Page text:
Revived Brick: 1986 Volvo 240

The Volvo 240 was built in large numbers over a remarkable 19-year production run, and it was built to last—so much so that, 25 years after production ended, 240s are still in service as reliable, workaday transportation in many places. So the transition from basic transportation to starter classic has been a slow one for the 240, but as they finally start to dwindle in numbers, and with the rise of the RADwood phenomenon, I think it’s finally happening. More proof: we now have 240 barn finds! Check out this ’86 240DL, which has just been revived from a 15-year slumber and is now available here on eBay out of Richmond, Virginia.

What a difference a wash and a little love can make! New headlights, correct wheel covers, and “almost new tires” (why not new? Fourteen-inchers aren’t expensive) have brought a real shine back to this Volvo. 1986 saw the 240’s final facelift, which would take it all the way to the end of the line in 1993, highlighted by those big, sad, puppy-dog-eye headlights.

This 240 was parked in 2003 when its original owner bought another car, but with only 139,561 miles on the clock, it’s still got a lot of life left in it. To ensure continued serviceability, the seller has given it a complete fuel system overhaul, a new water pump, hoses, and belts, a new brake booster and master cylinder, and a complete fluid change. For comfort, the A/C was renewed.

No, there’s no turbo boost gauge in that instrument cluster; by 1986, the 240 Turbo was a thing of the past in the U.S. market, as the Volvo performance mantle had been passed to the newer, more expensive 740 series. The $14,370 240 made do with Volvo’s legendarily durable—and slow—iron block B230F inline four, good for 114 horsepower.

So it’ll be a pokey place to be—especially with an automatic transmission—but at least it will be a comfortable one, as even in the ’80s Volvo was known to have some of the best seats in the business. The fabric upholstery tends to be more durable than leather in contemporary Volvos, too, as well as more comfortable when the weather gets extra cold or hot. The remaining flaws noted on this revived Volvo are all centered in the interior, but none of them are serious; there are cracks in the dashboard, a weak driver-side seatbelt retractor, a tiny tear in the rear seat upholstery, and an inop tuner on the otherwise functional radio. As long as the cassette deck works, I’d be happy! I notice that the famously crack-prone pocket on the driver’s door is indeed broken, too, but that’s just part of the 240 experience.

Yes, Virginia, those are “Antique Vehicle” plates on a Volvo 240. It seems hard to believe, but the day has come when these indestructible old Swedes are no longer ubiquitous and semi-collectability is upon us. For a vintage car experience with a low cost of ownership, a low risk of getting yourself in serious trouble or danger, and a modicum of modern comforts, you could do worse than a 240—and certainly far worse than this nicely revived example!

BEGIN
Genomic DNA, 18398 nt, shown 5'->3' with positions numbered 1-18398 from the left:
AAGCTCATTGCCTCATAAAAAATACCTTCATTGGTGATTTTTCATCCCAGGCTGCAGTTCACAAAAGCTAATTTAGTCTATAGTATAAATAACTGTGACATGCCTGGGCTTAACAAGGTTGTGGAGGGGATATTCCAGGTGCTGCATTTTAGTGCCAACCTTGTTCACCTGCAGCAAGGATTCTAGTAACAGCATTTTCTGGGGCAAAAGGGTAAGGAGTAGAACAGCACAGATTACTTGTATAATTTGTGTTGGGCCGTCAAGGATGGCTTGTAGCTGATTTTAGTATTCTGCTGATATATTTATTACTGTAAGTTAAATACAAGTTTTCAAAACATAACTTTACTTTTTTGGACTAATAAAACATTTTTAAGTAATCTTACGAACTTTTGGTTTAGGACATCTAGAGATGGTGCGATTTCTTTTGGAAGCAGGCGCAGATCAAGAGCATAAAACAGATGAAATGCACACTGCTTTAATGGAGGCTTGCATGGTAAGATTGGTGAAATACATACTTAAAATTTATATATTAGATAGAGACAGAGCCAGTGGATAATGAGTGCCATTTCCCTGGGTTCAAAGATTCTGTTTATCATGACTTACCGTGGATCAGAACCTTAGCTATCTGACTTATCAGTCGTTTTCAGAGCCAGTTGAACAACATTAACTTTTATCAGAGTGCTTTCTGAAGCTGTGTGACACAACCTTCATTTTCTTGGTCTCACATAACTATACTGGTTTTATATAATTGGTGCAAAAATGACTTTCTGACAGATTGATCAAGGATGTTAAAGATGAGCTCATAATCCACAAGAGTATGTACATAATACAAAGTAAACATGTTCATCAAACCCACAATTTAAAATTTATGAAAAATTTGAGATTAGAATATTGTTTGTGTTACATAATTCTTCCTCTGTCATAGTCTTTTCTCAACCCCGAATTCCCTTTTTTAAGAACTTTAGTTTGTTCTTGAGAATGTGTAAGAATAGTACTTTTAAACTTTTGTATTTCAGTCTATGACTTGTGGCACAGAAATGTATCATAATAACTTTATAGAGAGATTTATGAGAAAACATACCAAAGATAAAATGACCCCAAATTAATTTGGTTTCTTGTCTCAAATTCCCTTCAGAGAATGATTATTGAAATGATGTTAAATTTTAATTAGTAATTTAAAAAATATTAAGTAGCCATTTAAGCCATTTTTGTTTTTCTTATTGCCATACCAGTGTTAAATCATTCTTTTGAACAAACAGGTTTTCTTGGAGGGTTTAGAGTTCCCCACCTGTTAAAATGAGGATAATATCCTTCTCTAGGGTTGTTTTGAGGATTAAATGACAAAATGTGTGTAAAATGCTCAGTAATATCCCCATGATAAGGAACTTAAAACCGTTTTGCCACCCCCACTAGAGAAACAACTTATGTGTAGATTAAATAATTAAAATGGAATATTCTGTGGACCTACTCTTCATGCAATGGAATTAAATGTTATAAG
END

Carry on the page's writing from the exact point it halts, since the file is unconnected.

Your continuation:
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Comments

  1. bobk

    My brother-in-law in Kuala Lumpur still drives one. He affectionately refers to it as his tank. And he pays about as much attention to traffic laws as I would expect a real tank driver to do, in other words, not too much attention.

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  2. 71Boss351

    Our 1985 740 GLE with the same motor had close to 300,000 miles when we donated to someone who needed an automobile. It ran as smooth as new with that many miles and still could get 30 mpg on the highway. It just needed the heater core replaced and seals for the sun roof. It was probably the most dependable car we ever had and it wasn’t that hard to work on except the electrical system and the tail lights. I will never understand the Swedish method of tying certain components together electrically.

  3. Marc Sinclair

    Mine is now 26 years old with 400,000kms and I use it every day commuting to work and then drive it on gravel roads in the forest on fishing trips at the weekend. They are clumsy, ugly and boring to drive…but one of the most well engineered car ever to be made. I love mine.

  4. Bocatrip

    The engine and trans will last forever. Everything else including the interior falls apart and is expensive to repair.

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  5. Car39

    Not particularly fast, but they really eat up highway miles in comfort. Love 240 seats.

  6. Bob in Bexley Member

    Not a pokey place at all. Set of Volvo spark plugs, tank full of premium gas & bury your foot in the gas pedal. They fly down the road just fine. Quiet as a new Volvo at highway speeds only not nearly the creature comforts.

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  7. Doug

    One real issue with 240s is the electrical system – not sure if this one would be from the years that had issues with the insulation on the wires cracking or not.

    From Hemmings:
    “The Insurance Institute for Highway Safety noted that the 240 sedan had the lowest death rate of any vehicle in America over a five-year period. Indeed, there were no 240 driver fatalities at all in any single-vehicle or rollover crashes in the US between 1990 and 1994.”

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  8. HECTOR RIVERA JR.

    I used to have a 1985 240GL same color as this one . Put 11,000 miles on it in the first 45 days I owned it touring the US after I left the Philippines and before reporting to my next duty assignment.

    I put 189,000 miles on it in 4 years and it drove perfectly. I got more speeding tickets in my Volvo 240 GL than my hot rod 1966 Chevelle. I only sold it to buy the wife a Jeep Cherokee with automatic transmission as the wife refused to drive a stick shift.

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